HOWLAND — It looks as though the township won’t soon be getting a Chick-fil-A fast-food restaurant, at least not at state Route 46 and Hidden Hills Drive.
Trumbull County Common Pleas Judge W. Wyatt McKay has upheld the township’s denial last year of a zoning permit that would have allowed construction.
But while Chick-fil-A officials no longer have interest in that site, they’re still looking, officials said.
‘‘At some point we will build in that general trade area,’’ said Brenda Green, Chick-fil-A spokeswoman. ‘‘They will continue to look for site locations.’’
The company had plans to build a 4,000-square-foot restaurant with a drive-though window on the state Route 46 parcel owned by Bonnie Polivka.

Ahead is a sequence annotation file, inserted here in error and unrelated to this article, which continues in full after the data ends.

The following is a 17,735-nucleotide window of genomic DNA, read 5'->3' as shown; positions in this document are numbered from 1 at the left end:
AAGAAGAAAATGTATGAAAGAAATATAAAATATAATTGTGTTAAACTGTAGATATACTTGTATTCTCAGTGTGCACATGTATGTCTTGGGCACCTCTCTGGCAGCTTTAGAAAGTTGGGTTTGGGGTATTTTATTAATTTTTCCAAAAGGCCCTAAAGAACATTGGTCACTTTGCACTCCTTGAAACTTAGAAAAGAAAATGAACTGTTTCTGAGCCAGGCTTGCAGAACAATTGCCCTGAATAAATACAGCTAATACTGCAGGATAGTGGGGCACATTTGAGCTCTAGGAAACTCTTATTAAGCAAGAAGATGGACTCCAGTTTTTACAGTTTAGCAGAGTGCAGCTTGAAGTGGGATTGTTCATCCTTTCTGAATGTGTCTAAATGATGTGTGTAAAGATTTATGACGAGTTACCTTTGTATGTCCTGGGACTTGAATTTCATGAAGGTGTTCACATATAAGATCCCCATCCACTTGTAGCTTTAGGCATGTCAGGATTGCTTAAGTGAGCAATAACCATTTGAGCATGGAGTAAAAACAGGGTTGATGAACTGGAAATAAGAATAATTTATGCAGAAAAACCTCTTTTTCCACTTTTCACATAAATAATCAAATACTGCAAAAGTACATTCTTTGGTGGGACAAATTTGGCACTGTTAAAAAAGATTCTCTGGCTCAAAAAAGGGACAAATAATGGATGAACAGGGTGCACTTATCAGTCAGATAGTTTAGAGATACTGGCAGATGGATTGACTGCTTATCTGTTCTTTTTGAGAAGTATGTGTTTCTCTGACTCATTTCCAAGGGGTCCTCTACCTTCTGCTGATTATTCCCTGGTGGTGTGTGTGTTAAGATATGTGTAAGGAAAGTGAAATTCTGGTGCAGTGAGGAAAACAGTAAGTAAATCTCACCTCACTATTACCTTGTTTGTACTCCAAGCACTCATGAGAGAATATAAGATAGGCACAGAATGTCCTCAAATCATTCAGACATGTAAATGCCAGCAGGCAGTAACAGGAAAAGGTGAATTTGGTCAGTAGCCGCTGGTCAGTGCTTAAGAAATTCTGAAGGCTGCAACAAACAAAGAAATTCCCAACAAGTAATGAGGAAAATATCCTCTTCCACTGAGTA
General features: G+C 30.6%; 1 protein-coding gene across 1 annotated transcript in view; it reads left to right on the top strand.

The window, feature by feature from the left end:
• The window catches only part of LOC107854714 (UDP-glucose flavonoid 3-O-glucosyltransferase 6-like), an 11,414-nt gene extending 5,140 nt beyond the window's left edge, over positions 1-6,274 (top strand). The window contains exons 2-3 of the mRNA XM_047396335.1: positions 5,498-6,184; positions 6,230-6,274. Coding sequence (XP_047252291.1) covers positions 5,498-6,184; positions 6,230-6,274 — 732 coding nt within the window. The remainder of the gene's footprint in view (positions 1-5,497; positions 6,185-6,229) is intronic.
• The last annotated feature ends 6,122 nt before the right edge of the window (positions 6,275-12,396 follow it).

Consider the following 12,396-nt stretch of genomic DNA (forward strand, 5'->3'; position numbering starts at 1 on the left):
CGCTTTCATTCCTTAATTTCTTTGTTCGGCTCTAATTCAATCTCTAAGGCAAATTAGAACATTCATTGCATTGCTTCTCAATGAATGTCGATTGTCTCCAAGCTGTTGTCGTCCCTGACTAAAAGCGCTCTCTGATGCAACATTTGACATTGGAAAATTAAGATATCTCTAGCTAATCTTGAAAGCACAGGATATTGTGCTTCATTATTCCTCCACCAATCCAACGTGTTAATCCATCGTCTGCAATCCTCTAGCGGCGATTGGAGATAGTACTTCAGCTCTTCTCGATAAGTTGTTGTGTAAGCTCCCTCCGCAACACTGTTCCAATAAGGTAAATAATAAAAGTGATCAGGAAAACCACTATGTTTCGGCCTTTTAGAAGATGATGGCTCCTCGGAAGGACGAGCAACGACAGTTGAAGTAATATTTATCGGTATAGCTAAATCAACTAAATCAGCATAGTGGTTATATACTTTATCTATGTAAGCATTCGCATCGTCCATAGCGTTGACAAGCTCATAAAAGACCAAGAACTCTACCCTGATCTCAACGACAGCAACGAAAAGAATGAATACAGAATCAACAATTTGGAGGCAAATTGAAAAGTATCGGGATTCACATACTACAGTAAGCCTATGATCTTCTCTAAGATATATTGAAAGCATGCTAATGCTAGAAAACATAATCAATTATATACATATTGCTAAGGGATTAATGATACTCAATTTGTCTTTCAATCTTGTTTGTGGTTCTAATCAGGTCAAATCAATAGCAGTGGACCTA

But a zoning request for the property was denied last year by Planning and Zoning Director Mark Zuppo Jr., mostly because Chick-fil-A wanted to use Hidden Hills Drive as a secondary access road. That street is zoned residential and is privately owned by eight residents who live on the cul-de-sac. They were against the idea.
Attorney Mark Finamore, who represents Chick-fil-A, filed an appeal in Trumbull County Common Pleas Court last March after Zuppo’s decision was upheld by the Howland Board of Zoning Appeals. Finamore was out of the office this week and could not be reached for comment.
Zuppo said there would still be options for the chain to build at the location without the secondary access on Hidden Hills Drive, but it would have to resubmit a zoning request. He said he hasn’t recently been contacted by the company.
Green said Chick-fil-A isn’t looking to build in the area yet this year, but will continue to look for a location.